Sunday, August 02, 2009

Iron Girl, Title IX, and the strong woman movement

I just returned from my monthly visit to Georgia, where my Mom's living. I always enjoy the relaxed atmosphere of the semi-rural town she lives in outside Atlanta, but I can't help noticing one thing: all of the fat people, especially the women. Suburban Georgia seems to have missed the "strong woman" movement, which is what the "Iron Girl" competition is all about. Ironically, Iron Girl's held today in Atlanta! (Now, when I refer to strong woman I'm not limiting the term to women who engage in powerliting or feats of strength. That's on the extreme end but the same lifting techniques and equipment used by extremely strong women are employed on a normal basis by many women today. I'm exploring the growth of that practice and women in athletics, like the members of the  U.S. Olympic Women's Synchronized Swim Team who talked about the torch issue in my video .)

Iron Girl: for women only

According to its website, Iron Girl started with just two events in 2004 and now has 10 around America: Clearwater, FL, Las Vegas, Denver, Atlanta, Del Mar, Syracuse, Tempe, Bloomington, Seattle, Columbia MD, and Del Mar. Considering how the strong woman movement - as I call it - arguably started in California, it's shocking that there's only one event in the state, and none in Northern California. (Oakland would be the perfect place for an Iron Girl event.

But why are events like Iron Girl growing? And why is it suddenly it seems normal for women to be strong and look strong?

Why it's now normal for women to show muscle

I can remember a time when a woman flexing was considered not "ladylike" but not anymore. Frankly, I think a woman with muscle is just plain sexy, and have for most of my life, but now the industrialized world has caught up to me. The reason for this can be directly attributed to the success of Title IX, the national legislation which tackled school sex discrimination in athletics. The preamble to the law reads: "No person in the United States shall, on the basis of sex, be excluded from participation in, be denied the benefits of, or be subject to discrimination under any programs or activity receiving federal financial assistance." That covers every public and most private school athletic programs in America. Before Title IX, called the Patsy T. Mink Equal Opportunity in Education Act, the most commonly accepted ways for a woman to participate in athletics were cheerleading and square dancing. A woman playing, for example, Tennis, was fine that racket sport was looked upon as something mainly for men' for women it wasn't ok to be a jock.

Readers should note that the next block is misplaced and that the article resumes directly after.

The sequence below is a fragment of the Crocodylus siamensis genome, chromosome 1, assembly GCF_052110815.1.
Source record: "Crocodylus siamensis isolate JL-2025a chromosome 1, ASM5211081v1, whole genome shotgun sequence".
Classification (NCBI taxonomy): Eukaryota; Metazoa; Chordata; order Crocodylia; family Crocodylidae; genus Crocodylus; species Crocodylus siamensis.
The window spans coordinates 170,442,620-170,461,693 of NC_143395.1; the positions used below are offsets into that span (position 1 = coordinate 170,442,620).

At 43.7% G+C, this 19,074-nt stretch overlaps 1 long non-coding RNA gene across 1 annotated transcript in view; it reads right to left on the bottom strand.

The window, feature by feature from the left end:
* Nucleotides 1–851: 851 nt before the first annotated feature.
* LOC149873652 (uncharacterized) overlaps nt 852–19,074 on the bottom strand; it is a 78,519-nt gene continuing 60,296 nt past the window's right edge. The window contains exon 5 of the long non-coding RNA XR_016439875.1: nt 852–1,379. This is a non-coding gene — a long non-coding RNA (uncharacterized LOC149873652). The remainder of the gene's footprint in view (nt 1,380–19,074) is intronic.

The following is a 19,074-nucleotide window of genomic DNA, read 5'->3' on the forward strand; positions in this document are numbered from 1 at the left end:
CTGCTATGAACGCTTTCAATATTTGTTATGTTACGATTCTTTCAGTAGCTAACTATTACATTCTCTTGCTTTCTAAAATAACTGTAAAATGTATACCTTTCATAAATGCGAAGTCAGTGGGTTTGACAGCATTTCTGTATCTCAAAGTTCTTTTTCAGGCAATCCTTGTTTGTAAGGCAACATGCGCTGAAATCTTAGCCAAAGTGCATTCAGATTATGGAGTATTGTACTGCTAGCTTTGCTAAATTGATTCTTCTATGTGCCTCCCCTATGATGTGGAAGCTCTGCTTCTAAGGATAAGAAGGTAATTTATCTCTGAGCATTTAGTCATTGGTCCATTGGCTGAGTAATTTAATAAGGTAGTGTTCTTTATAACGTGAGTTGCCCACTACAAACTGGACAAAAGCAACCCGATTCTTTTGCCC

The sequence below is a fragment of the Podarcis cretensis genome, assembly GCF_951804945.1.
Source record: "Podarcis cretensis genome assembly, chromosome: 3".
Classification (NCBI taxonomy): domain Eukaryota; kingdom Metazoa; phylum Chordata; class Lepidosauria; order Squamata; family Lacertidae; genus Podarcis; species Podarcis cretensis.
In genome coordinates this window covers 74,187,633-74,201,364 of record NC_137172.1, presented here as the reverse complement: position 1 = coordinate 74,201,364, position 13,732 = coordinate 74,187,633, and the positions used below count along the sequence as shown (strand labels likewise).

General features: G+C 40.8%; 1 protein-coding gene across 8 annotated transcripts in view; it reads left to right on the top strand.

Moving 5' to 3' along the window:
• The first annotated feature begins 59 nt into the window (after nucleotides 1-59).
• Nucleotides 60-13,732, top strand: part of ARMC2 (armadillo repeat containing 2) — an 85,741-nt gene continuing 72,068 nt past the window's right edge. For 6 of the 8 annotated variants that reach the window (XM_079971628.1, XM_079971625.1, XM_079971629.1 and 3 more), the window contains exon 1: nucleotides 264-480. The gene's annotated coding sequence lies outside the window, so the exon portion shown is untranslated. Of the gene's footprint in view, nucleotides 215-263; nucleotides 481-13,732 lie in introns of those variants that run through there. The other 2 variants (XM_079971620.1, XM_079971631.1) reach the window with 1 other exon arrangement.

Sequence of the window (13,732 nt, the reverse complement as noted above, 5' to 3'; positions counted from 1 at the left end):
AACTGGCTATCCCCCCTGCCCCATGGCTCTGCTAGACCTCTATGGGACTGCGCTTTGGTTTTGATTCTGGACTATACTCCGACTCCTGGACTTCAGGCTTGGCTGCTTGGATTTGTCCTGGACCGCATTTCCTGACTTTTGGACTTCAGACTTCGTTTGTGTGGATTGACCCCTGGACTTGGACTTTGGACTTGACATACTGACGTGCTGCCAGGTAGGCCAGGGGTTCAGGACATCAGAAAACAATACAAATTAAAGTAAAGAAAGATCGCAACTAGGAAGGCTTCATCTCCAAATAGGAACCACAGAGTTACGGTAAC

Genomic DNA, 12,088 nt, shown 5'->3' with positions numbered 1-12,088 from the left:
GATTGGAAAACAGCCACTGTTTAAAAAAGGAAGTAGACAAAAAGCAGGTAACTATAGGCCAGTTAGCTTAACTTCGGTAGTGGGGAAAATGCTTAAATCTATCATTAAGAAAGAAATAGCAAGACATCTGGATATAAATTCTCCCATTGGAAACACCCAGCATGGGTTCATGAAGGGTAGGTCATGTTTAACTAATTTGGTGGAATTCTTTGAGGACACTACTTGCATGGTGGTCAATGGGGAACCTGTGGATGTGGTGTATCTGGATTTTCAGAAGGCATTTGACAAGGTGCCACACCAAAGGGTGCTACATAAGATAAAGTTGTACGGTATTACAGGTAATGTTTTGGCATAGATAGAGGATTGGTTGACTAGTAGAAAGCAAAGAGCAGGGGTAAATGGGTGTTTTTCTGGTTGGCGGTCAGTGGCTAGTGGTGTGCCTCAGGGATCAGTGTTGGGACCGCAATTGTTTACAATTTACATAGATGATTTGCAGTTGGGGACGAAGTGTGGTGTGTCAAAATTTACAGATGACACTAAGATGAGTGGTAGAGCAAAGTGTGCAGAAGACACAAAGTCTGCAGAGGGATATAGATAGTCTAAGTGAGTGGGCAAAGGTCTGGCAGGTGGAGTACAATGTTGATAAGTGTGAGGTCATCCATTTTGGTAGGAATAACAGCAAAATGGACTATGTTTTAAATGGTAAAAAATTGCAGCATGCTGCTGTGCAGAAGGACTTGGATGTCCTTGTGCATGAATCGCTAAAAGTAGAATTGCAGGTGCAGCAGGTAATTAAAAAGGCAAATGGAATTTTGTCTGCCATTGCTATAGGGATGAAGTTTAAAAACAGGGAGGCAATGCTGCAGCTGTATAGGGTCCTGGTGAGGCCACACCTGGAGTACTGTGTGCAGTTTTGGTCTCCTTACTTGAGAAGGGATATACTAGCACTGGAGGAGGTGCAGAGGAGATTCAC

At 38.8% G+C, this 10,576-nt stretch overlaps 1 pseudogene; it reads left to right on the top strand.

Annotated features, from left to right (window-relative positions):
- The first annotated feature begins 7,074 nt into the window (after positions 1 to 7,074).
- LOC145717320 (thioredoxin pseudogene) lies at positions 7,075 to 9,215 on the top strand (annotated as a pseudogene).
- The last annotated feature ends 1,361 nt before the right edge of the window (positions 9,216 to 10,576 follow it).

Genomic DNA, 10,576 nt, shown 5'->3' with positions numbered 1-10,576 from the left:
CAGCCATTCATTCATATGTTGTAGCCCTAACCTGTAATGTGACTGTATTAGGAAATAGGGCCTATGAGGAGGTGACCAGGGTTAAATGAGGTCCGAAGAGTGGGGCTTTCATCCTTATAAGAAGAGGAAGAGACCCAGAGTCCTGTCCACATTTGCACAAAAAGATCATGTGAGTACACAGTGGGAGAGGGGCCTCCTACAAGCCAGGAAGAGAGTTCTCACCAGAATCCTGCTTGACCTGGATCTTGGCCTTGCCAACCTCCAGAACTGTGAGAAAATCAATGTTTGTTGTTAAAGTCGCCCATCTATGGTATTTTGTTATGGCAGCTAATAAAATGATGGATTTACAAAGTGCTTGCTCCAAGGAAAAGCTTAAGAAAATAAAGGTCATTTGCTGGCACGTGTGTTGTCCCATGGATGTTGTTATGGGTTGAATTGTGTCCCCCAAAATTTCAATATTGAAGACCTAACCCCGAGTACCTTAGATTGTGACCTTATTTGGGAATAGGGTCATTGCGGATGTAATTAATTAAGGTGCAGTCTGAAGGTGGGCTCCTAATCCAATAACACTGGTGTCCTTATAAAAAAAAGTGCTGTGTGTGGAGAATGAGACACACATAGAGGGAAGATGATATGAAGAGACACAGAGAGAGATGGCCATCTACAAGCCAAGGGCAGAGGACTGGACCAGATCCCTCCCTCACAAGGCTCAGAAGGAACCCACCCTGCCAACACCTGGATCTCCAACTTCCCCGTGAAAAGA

Then came Bill Jean King.

I remember the circus around her then-anticipated match against blowhard Bobby Riggs. Everyone I knew as a small boy wanted to see King, who was made fun of by a number of people on television before the event, kick his arrogant butt, especially my Mom. O Sept. 20, 1973 in Houston, King beat Riggs in three straight sets; the match was seen by 50 million people. One of those people was Pasty Mink, the force behind Title IX.

Even before King's hammering of Riggs, Mink had successfully wrote and caused the passage of Title IX in 1972. She was spurred to do so after being denied admission to medical school because she was a woman. While Mink's intent was to open access to education for women, it had a dramatic impact on the growth of women's athletics because of King and coaches like Billy Lynn, who's Sui Ross State University (Texas) women's volleyball team was the first to win a national championship. But it took cable television, the Internet, and the constant increase in media outlets to produce the hunger for sports-related content that accelerated the growth of women's athletics. By 1990, television featured all kinds of women's sports, from tennis and track to something new: bodybuilding. After years of women being told to cover up their muscles, they were showing them and getting paid to do it.

At that point, the idea that a woman could be strong and sexy was introduced to American Culture. Since 1990, media's expansion has led to the constant propagation of the image of the strong woman. Add to that the heath and fitness craze, the wellness movement, and the "sexualization" of women with muscle (where now its considered sexy for a woman to have muscle) and we have America's evolution to a point where the first lady, Michelle Obama, is praised for her toned arms as much as she is for her charm.

The future of the strong woman?

As we move toward the end of the first decade of the 21st Century, look for more women to participate in such activities as "fitness bootcamps" where a trainer puts her "subjects" through a battery of activities involving intense weight lifting and running.  Women-only athletic events like Iron Girl are common.  And in fashion, clothes like the sleveless blouse are popular in the US and the UK because of Mrs. Obama's style, and guys like me say "More, more!" There's nothing to suggest that the propagation of the image of the strong woman is under attack anywhere in America...except suburban Atlanta.

CDFL Playoff week(#4)

Today (Sunday 8/2/2009)

We will Broadcast two Games Live on at 5pm (Westchester Nighthawks vs Bergen Bears) and 7pm (Orange Sprit vs Rockland Rattlers) all times eastern. The Games will also be shown on Verizion Fios ch. 32 in most east coast states. On Tuesday night don't forget to catc the CDFL Review and coaches show at at 7:30 pm Eastern

The CDFL Broadcast team is Tammy Prince & John Kelly on Play by Play and Dr. Bill Chachkes on color commentary.